In addition, our low wages and low dollar means US companies increasingly see New Zealand as a cheap place in which to set up shop. Some have already arrived. The time difference between us and elsewhere also allows telecommuting type jobs for companies like CyberElves and various call centres. One “contact centre” chief said his line of work could be a bigger moneyspinner for New Zealand than mussels and wine combined.

The government’s recent e-commerce summit certainly raised awareness of related knowledge economy issues, though it is too soon to say if the summit achieves anything. Politically, despite all the fuss over the Employment Relations Act, the legislation has made little impact so far, and may have actually been good for the IT contracting industry.

Initially, the sky was to fall in as contractors were to be given rights to be classed as permanent staff. After a concerted campaign by the IT industry and others, the coalition government listened and watered down its proposals. Critics argued that scrapping the former Employment Contracts Act and other polices was hammering business confidence, thus Employment Minsiter Margaret Wilson had to u-turn to avoid a recession. For the contracting industry, it remains business as usual, with firms more inclined to hire contractors, to avoid any risks from greater workers rights from the ERB.

Greater unionisation was also the promise (or fear) of the bill, but again, no change in IT. Andrew Little of the Engineering Printing and Manufacturing Union appears the voice of moderation, saying it is up to people to join unions. Labour news correspondents, it seems, can forget about the prime time thrill of covering 70s-style industrial anarchy and must find excitement elsewhere. The unions now even have websites now for recruitment and other services.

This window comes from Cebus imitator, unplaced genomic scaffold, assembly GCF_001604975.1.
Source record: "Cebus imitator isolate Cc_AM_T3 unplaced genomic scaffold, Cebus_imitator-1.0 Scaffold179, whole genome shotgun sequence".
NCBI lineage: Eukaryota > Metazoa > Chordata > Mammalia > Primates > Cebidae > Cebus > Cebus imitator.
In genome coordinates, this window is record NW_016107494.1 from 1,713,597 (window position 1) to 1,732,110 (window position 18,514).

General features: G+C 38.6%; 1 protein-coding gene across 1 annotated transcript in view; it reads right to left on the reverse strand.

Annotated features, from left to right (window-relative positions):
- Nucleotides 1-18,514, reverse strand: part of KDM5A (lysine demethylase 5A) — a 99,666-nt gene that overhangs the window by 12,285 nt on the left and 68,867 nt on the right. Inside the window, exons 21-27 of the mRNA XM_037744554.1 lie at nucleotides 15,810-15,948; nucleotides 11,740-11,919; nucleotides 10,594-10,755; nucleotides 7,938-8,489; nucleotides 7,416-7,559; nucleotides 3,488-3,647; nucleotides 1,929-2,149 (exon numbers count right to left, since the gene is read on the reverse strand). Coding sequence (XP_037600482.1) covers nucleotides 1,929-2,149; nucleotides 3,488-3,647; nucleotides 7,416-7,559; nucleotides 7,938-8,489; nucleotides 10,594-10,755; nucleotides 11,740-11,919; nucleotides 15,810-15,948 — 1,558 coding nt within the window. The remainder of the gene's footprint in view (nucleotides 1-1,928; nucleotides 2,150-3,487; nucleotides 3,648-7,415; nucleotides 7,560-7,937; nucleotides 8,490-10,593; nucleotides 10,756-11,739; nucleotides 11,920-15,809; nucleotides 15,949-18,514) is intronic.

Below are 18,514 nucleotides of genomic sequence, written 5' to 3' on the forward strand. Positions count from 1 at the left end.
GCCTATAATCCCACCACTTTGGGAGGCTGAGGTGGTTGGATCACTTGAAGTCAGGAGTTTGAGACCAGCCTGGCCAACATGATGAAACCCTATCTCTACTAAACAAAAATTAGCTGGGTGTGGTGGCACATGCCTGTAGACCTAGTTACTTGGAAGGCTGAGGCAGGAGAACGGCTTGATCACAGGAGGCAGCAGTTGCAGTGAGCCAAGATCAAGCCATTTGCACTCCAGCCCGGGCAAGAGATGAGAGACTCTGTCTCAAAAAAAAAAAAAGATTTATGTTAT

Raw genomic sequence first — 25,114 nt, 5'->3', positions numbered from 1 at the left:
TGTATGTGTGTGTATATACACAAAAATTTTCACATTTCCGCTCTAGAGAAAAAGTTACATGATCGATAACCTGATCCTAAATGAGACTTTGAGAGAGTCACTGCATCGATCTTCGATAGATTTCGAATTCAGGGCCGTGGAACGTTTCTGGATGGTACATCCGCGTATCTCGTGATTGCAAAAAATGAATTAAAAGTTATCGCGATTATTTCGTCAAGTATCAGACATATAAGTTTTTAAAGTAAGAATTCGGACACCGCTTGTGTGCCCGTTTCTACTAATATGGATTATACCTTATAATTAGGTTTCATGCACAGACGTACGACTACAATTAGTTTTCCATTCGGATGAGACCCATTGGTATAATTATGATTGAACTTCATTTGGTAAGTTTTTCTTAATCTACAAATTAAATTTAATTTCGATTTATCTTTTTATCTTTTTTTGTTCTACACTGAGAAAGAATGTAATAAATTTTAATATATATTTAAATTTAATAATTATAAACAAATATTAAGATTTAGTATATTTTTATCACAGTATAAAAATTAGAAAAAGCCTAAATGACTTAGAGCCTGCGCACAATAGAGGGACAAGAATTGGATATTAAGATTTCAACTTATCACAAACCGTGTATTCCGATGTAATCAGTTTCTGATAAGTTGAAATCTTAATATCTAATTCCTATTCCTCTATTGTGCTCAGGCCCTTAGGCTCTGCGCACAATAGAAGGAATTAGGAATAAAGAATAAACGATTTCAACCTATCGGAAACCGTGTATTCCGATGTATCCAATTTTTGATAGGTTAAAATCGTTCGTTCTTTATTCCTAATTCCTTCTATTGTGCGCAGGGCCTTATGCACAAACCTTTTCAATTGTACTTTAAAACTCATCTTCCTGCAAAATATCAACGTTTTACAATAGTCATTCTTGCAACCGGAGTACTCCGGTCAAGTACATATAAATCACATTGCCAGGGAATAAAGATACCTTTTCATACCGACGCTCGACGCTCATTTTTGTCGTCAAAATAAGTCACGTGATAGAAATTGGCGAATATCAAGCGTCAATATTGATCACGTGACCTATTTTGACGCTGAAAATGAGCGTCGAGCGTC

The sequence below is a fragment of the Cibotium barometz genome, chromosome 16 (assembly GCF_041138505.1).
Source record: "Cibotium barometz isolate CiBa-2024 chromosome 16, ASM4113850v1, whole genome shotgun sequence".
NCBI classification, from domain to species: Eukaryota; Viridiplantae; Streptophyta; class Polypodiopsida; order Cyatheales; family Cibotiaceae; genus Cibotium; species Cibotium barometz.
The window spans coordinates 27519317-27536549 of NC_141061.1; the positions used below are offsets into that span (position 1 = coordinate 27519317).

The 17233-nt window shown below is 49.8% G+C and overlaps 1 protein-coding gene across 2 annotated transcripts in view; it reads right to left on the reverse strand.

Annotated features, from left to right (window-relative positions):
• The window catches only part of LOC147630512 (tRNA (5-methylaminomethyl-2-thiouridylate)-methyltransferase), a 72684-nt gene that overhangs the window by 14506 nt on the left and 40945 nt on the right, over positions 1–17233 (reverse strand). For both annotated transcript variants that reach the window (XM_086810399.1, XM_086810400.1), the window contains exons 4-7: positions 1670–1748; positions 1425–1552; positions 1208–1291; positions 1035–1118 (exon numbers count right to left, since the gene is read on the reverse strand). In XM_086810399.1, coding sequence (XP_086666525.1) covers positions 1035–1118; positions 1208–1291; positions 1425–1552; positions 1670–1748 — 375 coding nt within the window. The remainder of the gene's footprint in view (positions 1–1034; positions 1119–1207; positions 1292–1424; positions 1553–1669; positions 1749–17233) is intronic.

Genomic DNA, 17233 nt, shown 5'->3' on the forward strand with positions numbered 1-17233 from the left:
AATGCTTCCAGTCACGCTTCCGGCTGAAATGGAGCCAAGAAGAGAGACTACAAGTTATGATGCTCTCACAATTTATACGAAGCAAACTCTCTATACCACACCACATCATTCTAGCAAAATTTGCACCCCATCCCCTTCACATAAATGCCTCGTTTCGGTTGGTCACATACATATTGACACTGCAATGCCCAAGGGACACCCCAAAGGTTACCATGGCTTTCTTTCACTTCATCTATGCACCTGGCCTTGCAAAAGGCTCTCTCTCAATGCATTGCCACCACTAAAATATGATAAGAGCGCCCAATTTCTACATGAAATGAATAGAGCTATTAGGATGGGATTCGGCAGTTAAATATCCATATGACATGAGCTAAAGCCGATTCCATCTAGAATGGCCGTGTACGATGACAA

Despite the dot.com disasters, the web is certainly the wonder of the moment. Www.something.com or .co.nz screams from so many banner ads now, including the URLs of many IT recruitment firms and sites. Online job numbers continue to soar alongside. Both jobseekers and the recruitment firms increasingly use the web and email.

Many recruitment agencies now receive 100 or more emails per day per staff member. The consultants can sort out the online CVs straight away, and call people up for interviews on the first day or so. Emails and the net mean the recruitment process is much quicker. Whether it is better remains to be seen, as the agencies inevitably need some human contact, such as at interview.

Human contact is also a theme with online training. Companies like Hewlett-Packard increasingly conduct staff training over the net. It saves time and travel, and thus much money, they say. Cost savings are also the attraction of online training and companies like Wave Training of Hamilton offer hundreds of them. But even they realise there are limits. As Computerworld reported last month, people still need face-to-face contact, particularly for those harder subjects like the MCSE. Yet web-based training has rocketed in popularity, particularly in the US.

So that was 2000 and what can we expect next year? More of the same - more brain drain, more skill shortages, and ever more money for those in short supply, more net use and more change.

A happy Christmas to you all, and it will be a rare or silly IT worker who fails to enjoy a prosperous 2001.